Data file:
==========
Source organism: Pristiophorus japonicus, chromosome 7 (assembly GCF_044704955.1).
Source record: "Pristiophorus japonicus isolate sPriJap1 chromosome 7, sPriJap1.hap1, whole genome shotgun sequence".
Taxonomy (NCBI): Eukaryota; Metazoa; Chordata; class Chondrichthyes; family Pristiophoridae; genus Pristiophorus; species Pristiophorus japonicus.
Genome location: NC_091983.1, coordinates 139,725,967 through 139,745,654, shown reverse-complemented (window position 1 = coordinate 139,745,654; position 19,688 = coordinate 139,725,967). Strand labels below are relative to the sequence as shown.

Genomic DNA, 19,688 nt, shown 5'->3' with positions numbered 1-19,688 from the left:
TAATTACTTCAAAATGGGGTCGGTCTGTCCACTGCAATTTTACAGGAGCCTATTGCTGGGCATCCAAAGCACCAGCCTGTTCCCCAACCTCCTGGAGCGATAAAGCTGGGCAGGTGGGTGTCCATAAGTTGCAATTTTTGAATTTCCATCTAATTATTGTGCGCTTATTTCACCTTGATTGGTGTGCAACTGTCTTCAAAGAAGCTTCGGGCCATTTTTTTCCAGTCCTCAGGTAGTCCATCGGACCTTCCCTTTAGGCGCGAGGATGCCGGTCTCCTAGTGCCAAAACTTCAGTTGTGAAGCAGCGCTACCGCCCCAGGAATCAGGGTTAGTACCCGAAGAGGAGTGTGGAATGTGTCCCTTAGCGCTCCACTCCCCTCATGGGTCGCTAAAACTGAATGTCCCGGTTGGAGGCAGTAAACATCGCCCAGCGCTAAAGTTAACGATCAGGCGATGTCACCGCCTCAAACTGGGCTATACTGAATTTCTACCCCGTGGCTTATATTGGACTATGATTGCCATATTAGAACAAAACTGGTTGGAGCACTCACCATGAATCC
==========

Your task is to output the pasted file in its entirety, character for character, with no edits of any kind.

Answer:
Source organism: Pristiophorus japonicus, chromosome 7 (assembly GCF_044704955.1).
Source record: "Pristiophorus japonicus isolate sPriJap1 chromosome 7, sPriJap1.hap1, whole genome shotgun sequence".
Taxonomy (NCBI): Eukaryota; Metazoa; Chordata; class Chondrichthyes; family Pristiophoridae; genus Pristiophorus; species Pristiophorus japonicus.
Genome location: NC_091983.1, coordinates 139,725,967 through 139,745,654, shown reverse-complemented (window position 1 = coordinate 139,745,654; position 19,688 = coordinate 139,725,967). Strand labels below are relative to the sequence as shown.

Genomic DNA, 19,688 nt, shown 5'->3' with positions numbered 1-19,688 from the left:
TAATTACTTCAAAATGGGGTCGGTCTGTCCACTGCAATTTTACAGGAGCCTATTGCTGGGCATCCAAAGCACCAGCCTGTTCCCCAACCTCCTGGAGCGATAAAGCTGGGCAGGTGGGTGTCCATAAGTTGCAATTTTTGAATTTCCATCTAATTATTGTGCGCTTATTTCACCTTGATTGGTGTGCAACTGTCTTCAAAGAAGCTTCGGGCCATTTTTTTCCAGTCCTCAGGTAGTCCATCGGACCTTCCCTTTAGGCGCGAGGATGCCGGTCTCCTAGTGCCAAAACTTCAGTTGTGAAGCAGCGCTACCGCCCCAGGAATCAGGGTTAGTACCCGAAGAGGAGTGTGGAATGTGTCCCTTAGCGCTCCACTCCCCTCATGGGTCGCTAAAACTGAATGTCCCGGTTGGAGGCAGTAAACATCGCCCAGCGCTAAAGTTAACGATCAGGCGATGTCACCGCCTCAAACTGGGCTATACTGAATTTCTACCCCGTGGCTTATATTGGACTATGATTGCCATATTAGAACAAAACTGGTTGGAGCACTCACCATGAATCC